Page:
Although I thought I had the pump stroke counter on my Monotype working, I recently did some casting and found it still wasn’t counting properly. Fiddling with the magnet and sensor position didn’t seem to help.
The job probably could have been easier attaching an ohmmeter to the sensor, so I could positively determine if it was off all the time (too far away) or on all the time (too close). That would require dismounting the counter, opening up its case, not to mention fetching an ohmmeter, and that all seemed like too much work…
Rather than just poking at the problem and hoping for improvement I put some thought into it.
The sensor is cylindrical and has nothing to index its rotational position. This would tend to imply that it responds to axial magnetic fields only (or, more precisely, to the axial component of any magnetic field). In order to make it count properly, I had to orient things so the axial field was zero at one or the other end of the piston stroke.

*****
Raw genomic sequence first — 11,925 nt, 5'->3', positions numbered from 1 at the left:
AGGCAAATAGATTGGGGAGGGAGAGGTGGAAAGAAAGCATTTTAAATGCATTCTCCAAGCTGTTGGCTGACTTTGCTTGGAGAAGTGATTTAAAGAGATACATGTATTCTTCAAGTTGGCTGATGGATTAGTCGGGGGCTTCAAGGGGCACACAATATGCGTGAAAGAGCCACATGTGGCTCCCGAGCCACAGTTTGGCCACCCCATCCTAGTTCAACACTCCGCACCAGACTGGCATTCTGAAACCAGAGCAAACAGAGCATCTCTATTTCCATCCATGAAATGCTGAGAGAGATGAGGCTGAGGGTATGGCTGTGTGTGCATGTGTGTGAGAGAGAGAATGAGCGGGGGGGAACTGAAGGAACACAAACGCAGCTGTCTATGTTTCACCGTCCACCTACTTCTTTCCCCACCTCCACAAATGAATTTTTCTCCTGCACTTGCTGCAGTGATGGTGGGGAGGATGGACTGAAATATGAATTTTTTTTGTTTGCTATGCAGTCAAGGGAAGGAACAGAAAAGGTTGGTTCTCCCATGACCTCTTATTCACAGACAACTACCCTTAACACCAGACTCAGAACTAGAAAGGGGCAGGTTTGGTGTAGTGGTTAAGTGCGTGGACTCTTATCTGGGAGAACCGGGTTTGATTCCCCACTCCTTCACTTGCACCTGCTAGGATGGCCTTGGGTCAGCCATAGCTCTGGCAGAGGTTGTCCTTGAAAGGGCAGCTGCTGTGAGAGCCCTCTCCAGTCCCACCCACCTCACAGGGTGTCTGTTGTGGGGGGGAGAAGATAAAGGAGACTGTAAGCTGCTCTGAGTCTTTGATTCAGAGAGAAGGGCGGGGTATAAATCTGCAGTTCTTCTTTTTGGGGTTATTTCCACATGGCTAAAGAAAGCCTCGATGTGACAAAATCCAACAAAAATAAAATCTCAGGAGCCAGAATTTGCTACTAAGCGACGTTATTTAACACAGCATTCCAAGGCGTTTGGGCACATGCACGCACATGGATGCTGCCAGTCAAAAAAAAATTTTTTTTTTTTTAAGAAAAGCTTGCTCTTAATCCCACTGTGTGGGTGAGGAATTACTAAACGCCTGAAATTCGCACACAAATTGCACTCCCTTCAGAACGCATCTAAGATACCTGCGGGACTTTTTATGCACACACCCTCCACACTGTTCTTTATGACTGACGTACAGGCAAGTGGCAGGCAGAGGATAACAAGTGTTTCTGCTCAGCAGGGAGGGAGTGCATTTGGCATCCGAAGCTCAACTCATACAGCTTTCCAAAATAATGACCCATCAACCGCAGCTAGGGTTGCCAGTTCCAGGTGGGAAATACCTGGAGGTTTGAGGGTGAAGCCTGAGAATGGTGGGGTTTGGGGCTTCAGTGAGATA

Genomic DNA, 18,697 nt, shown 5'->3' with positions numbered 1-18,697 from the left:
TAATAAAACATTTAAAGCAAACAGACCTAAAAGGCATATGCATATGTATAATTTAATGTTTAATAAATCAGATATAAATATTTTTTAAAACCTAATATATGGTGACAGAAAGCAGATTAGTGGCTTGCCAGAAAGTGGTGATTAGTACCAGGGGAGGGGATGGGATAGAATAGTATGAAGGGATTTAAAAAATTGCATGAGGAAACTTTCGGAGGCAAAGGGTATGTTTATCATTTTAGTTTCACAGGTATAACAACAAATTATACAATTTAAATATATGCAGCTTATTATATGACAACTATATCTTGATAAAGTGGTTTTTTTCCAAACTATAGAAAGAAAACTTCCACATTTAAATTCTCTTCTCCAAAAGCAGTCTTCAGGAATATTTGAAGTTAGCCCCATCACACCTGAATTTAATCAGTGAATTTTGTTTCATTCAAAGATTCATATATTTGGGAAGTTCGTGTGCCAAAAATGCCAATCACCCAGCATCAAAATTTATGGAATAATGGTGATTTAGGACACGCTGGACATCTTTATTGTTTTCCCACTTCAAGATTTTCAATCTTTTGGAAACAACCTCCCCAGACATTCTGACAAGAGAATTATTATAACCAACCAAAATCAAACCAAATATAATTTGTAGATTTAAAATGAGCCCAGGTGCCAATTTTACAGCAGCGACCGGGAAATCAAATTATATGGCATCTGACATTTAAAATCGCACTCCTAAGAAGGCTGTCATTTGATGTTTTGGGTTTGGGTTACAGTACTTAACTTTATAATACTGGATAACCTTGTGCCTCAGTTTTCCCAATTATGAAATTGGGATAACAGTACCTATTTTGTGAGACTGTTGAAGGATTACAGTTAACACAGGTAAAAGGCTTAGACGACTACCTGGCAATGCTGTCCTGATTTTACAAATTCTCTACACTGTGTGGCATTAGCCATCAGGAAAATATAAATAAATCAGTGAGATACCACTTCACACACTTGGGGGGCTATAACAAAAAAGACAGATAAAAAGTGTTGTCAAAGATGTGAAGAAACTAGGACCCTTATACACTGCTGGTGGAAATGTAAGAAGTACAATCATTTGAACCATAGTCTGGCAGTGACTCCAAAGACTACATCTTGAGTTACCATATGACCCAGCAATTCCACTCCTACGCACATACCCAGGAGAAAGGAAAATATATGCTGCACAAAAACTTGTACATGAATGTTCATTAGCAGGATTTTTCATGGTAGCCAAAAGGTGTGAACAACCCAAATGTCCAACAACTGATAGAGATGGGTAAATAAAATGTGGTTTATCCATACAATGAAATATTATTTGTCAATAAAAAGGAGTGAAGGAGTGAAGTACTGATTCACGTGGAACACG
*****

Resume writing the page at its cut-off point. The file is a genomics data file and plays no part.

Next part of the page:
One way to accomplish this was to use a rod-shaped magnet, and place it sideways so the sensor points right at its midpoint at the idle position of the piston. This places the sensor in a field that is completely parallel to the axis of the magnet, and so perpendicular to the axis of the sensor, leaving no axial field in the sensor regardless of the strength of the magnet or proximity of the sensor.
As soon as the pump crosshead rises, the field of the magnet starts to curve inward towards the pole, and this produces at least some axial field in the sensor. Thus it is just a matter of placing the sensor close enough that this axial field is strong enough to trip the sensor.
This is a big improvement over the original disk magnet, where the field was almost axial to the sensor all the time and the system had to rely on changing distance (of which there was little) to switch the sensor. Hopefully the diagram below illustrates this better. The counter now works much more reliably.